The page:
This article was written by Heath Lewis, David Friedlander and Gemma McMahon.
Early on in deals involving North American clients, we often encourage the moderation of expectations around the benefits of deal protection in Australia.
And so it proved in the recent contest for control of Pacific Energy between QIC Private Capital and a consortium comprising OPTrust Private Markets Group and Infrastructure Capital Group, with the competing bidders putting forward scheme of arrangement proposals.
Following the announcement of their success by Pacific Energy, QIC enjoyed the modest benefits of a fulsome exclusivity regime which included “high water mark” matching rights in the event of a competing offer.
Prior to the first Court hearing for the QIC scheme, the OPTrust / ICG Consortium presented a competing proposal that was conditional on Pacific Energy agreeing to pay a $2.5 million break fee if the accompanying scheme implementation deed (executed by the Consortium) was not executed by Pacific Energy following the expiration of the QIC matching right period.
The target board had an interesting decision to make. It had been presented with a fully-formed, executable proposal that would deliver a significant 11% premium over the QIC proposal without any material increase in conditionality. However, access to the proposal was conditional on agreeing to pay a break fee in circumstances where it knew QIC would argue that committing to the break fee would be a breach of the QIC scheme implementation deed.
By accepting the Consortium’s proposal, Pacific Energy would be required to pay either the QIC break fee or the Consortium break fee (and never both unless a subsequent superior third party competing proposal was pursued). But in any event, the Pacific Energy board would always have a deal on the table (and one that was at a considerable premium to that presently on offer), either by QIC exercising its matching right, or by Pacific Energy’s entry into the Consortium’s scheme proposal.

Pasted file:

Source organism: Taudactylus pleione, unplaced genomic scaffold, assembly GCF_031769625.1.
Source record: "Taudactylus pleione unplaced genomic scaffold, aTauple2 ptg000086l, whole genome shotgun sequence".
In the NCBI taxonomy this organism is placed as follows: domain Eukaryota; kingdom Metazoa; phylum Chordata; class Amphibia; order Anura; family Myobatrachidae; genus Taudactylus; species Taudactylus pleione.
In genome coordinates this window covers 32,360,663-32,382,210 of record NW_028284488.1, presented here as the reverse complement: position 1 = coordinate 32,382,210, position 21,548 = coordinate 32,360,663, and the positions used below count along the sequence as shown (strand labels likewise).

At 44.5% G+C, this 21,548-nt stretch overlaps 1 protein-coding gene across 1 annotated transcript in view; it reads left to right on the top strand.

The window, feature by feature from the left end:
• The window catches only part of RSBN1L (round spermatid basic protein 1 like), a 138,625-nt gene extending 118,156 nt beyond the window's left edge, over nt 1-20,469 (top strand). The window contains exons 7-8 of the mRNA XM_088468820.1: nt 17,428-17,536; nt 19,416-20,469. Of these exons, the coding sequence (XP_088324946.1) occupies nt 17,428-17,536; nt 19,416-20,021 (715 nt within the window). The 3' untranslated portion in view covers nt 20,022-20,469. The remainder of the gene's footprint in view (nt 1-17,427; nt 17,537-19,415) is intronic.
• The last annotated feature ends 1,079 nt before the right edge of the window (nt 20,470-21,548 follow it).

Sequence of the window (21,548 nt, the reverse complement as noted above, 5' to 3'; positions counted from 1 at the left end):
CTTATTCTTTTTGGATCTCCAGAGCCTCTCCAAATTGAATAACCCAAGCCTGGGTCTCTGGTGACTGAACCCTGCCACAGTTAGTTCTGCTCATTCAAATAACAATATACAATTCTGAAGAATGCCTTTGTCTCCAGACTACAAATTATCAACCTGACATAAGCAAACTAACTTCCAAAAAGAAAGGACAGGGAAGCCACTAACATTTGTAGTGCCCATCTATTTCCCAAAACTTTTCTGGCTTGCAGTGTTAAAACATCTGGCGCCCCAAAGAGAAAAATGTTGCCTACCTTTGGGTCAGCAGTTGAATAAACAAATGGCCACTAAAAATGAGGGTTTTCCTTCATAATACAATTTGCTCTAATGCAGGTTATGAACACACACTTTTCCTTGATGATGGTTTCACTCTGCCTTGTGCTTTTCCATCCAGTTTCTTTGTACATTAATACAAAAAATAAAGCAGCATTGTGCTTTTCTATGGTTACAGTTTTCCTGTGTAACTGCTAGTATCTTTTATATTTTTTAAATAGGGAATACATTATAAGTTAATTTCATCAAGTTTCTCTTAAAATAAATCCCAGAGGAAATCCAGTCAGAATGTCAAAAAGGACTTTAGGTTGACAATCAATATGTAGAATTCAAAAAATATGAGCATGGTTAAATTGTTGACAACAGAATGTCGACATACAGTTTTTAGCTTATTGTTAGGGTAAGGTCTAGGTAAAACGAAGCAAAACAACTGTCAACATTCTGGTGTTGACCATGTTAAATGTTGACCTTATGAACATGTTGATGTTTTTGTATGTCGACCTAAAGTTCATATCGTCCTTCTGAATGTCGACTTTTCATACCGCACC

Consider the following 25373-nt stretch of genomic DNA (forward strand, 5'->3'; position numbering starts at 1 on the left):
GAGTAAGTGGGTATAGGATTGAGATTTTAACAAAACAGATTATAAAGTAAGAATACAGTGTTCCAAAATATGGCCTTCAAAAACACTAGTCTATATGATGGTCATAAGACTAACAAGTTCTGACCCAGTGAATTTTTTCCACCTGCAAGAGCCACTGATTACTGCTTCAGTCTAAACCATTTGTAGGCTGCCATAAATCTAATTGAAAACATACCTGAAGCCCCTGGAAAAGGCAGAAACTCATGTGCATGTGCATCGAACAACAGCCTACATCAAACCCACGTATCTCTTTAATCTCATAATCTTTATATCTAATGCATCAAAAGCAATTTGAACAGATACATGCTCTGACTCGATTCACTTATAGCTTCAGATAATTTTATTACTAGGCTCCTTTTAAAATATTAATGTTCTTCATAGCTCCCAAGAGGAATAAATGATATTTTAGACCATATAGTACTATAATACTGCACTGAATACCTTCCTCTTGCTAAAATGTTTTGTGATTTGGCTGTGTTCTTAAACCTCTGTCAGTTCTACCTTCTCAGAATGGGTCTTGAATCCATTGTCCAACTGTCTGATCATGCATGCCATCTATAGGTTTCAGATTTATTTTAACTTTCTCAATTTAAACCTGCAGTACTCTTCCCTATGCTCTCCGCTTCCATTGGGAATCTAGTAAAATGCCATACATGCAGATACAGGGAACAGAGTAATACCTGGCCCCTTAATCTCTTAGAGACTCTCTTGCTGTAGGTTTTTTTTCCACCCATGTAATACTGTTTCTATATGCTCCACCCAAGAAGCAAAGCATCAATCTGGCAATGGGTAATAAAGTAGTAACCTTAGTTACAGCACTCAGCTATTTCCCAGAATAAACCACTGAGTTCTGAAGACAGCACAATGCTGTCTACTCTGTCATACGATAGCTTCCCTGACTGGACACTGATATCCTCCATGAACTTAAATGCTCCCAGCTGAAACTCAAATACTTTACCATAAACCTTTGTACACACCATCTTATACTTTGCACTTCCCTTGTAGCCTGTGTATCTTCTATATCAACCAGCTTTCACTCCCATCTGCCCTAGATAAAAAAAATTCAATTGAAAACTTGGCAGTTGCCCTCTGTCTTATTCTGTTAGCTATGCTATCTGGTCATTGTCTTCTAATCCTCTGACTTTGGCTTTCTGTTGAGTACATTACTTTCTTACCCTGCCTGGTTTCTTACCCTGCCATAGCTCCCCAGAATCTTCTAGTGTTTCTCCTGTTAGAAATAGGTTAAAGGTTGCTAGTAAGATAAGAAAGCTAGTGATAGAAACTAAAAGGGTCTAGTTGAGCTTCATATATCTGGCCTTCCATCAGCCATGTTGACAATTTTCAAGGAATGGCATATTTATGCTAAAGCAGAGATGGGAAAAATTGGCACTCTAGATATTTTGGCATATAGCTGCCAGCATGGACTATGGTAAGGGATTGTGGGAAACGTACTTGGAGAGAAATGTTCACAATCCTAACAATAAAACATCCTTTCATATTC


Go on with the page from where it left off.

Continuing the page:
Potentially encouraged by the limitation of liability in the QIC scheme implementation deed (QIC’s $4.1 million break fee was the sole remedy - effectively liquidated damages - in connection with termination of the QIC implementation deed), the Pacific Energy board overcame its “bird in the hand” dilemma and contractually committed to the Consortium break fee as the price of accessing the Consortium’s superior proposal.
QIC subsequently exercised its matching right and at the same time applied to the Takeovers Panel for a declaration of unacceptable circumstances arising from Pacific Energy’s commitment to pay a break fee to the Consortium. Ultimately the Panel declined to make such a declaration, for the reasons outlined here. Fundamentally the Panel could not see the alleged anti-competitiveness or coercion in the circumstances surrounding the Consortium break fee in the context of a substantially better financial outcome for target shareholders.
So, is this a roadmap for a competing bidder to unpick a lock-up?
It’s certainly further support for the proposition that there is a limit to the comfort taken from being the first-mover in Australian competitive bid scenarios, even with a “high water mark” exclusivity regime:
- A commercially focussed Panel will be slow to second guess a target board that seeks to attain additional value for its shareholders
- The decision confirms the Panel’s attitude as one of tolerance rather than advancement or enforcement of lock-ups – and that the Panel sees its role as keeping a lid on the inherent anti-competitiveness of exclusivity regimes
But a couple of notes of caution:
- The Panel’s decision (and the willingness of the Pacific Energy board to proceed with a competing proposal that was conditional on a break fee) may have been different had a robust and structured auction process been conducted to identify the successful bidder. There may be less tolerance for a second “bite at the cherry” if a second-placed bidder fails to put their best foot forward in full contemplation of the exclusivity benefit to be conferred on the preferred bidder.
- In the Pacific Energy circumstances, the Consortium had the benefit of having already conducted due diligence, giving it good flexibility to take an approach that the Pacific Energy board would find compelling. Contrast, for example, the attempts by the Pacific Consortium in 2016 / 2017 to “get under the hood” of Tatts Group following Tatts’ merger agreement with Tabcorp. On that occasion, the Tatts board’s assessment, taking into account the conditionality of the Pacific Consortium proposal around due diligence, foreign investment approval and regulatory approvals, drove it to favour the “bird in the hand” notwithstanding the greater value potentially available from “2 birds in the bush”.
King & Wood Mallesons acted for the OPTrust / ICG consortium (in respect of Pacific Energy) and the Pacific Consortium (in respect of Tatts Group) in the matters described above.